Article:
I wanted to bring attention to this post on the fear’s of PLOS’s new open data policy from the blog of a neuroscience researcher. It addresses many of the concerns from the scientific research community concerning sharing data, and also highlights several ways that libraries can contribute. I encourage you to read through the comments section to learn more about additional (and innovative) ways researchers are working towards meeting this requirement. The PLOS policy is only the beginning, as many other requirements will begin to emerge in the near future – including government mandates.
The publisher of the largest scientific journal in the world, PLOS, recently announced that all data relevant to every paper must be accessible in a stable repository, with a DOI and everything. Some discussion of this is going on over at Drugmonkey, and this is a comment that got out of hand, so I posted it here instead.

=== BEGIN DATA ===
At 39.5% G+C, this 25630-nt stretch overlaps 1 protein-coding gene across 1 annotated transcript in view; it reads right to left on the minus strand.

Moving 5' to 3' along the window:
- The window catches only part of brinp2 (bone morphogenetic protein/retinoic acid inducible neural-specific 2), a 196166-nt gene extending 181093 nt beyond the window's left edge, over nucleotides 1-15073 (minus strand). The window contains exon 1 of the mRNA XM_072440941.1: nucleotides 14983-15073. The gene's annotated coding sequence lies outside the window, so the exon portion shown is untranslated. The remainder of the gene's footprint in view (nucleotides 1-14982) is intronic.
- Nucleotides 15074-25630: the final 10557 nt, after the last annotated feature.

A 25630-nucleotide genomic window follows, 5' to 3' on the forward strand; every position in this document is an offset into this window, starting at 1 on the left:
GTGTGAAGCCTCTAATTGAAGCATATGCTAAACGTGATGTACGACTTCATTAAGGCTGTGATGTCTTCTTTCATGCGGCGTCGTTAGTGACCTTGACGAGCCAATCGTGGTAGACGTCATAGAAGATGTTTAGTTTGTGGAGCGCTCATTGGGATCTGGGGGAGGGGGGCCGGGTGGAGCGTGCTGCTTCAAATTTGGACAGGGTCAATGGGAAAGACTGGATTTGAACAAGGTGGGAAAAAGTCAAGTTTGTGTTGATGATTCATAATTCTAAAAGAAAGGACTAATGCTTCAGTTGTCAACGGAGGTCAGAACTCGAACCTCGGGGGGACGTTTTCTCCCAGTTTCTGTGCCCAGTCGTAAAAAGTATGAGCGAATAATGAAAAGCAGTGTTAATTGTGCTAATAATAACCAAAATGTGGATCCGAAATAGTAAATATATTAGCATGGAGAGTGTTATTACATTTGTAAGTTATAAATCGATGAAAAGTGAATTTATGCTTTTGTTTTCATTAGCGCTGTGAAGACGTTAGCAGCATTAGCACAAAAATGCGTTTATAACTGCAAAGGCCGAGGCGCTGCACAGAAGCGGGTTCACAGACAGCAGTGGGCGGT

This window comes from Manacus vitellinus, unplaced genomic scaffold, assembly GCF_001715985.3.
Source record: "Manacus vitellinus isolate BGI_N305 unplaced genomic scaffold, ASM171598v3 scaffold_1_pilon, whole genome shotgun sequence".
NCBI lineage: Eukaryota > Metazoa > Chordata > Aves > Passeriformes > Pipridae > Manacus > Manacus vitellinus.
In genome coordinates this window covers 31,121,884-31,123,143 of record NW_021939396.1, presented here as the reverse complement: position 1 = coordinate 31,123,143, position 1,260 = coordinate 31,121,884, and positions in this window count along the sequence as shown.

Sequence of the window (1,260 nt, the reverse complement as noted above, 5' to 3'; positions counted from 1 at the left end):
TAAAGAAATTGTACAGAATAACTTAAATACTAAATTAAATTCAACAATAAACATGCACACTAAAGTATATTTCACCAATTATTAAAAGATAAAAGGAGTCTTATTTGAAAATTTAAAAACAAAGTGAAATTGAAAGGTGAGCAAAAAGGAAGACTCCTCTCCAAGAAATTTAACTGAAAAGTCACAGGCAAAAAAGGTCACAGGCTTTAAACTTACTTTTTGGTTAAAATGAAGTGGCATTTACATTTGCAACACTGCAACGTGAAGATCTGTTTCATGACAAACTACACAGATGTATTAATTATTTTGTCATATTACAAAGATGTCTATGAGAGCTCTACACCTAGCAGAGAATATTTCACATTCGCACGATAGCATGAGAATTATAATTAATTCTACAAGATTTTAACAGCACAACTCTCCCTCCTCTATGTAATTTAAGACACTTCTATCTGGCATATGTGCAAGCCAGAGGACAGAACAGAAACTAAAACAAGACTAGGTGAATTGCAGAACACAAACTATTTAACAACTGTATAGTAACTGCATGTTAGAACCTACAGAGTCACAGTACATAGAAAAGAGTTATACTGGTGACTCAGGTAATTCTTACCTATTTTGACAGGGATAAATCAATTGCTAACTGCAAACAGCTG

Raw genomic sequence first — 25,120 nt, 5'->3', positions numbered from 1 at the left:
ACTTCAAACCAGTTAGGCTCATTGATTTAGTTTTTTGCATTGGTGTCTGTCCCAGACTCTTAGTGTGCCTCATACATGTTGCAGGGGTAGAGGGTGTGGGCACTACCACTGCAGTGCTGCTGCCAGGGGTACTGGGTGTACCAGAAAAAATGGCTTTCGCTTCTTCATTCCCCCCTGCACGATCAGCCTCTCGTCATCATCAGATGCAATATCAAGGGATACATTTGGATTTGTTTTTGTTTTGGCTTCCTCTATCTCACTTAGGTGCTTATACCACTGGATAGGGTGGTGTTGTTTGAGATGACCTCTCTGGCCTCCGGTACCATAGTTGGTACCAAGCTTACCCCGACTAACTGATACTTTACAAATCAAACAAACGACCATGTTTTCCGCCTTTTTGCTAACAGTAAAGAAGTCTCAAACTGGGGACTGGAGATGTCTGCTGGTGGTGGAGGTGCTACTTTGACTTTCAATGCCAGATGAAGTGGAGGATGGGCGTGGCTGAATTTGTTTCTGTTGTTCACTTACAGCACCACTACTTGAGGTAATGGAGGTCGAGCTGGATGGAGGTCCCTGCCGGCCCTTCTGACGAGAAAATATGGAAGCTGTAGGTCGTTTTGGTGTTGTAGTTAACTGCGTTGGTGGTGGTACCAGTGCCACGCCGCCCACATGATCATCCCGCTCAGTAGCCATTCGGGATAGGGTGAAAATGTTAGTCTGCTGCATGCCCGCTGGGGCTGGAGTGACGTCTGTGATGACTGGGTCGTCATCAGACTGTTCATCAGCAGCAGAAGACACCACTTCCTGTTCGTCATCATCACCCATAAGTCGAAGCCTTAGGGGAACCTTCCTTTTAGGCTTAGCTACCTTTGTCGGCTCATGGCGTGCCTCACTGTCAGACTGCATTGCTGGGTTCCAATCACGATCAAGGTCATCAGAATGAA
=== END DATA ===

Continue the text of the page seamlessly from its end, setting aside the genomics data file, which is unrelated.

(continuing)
What is the purpose of this policy? I don’t see how anyone could be fooled into thinking this could somehow help eliminate fraud. Fraud is about intent to deceive, and one can deceive with a selective dataset as easily (or, actually, much more easily) than with Photoshop.
What else? Well, you could comb through the data of that pesky competitor or some other closely related work, looking for mistakes or things they missed that you could take advantage of. Frankly, I can’t imagine bothering. I mean, how could you not have…
View original post 692 more words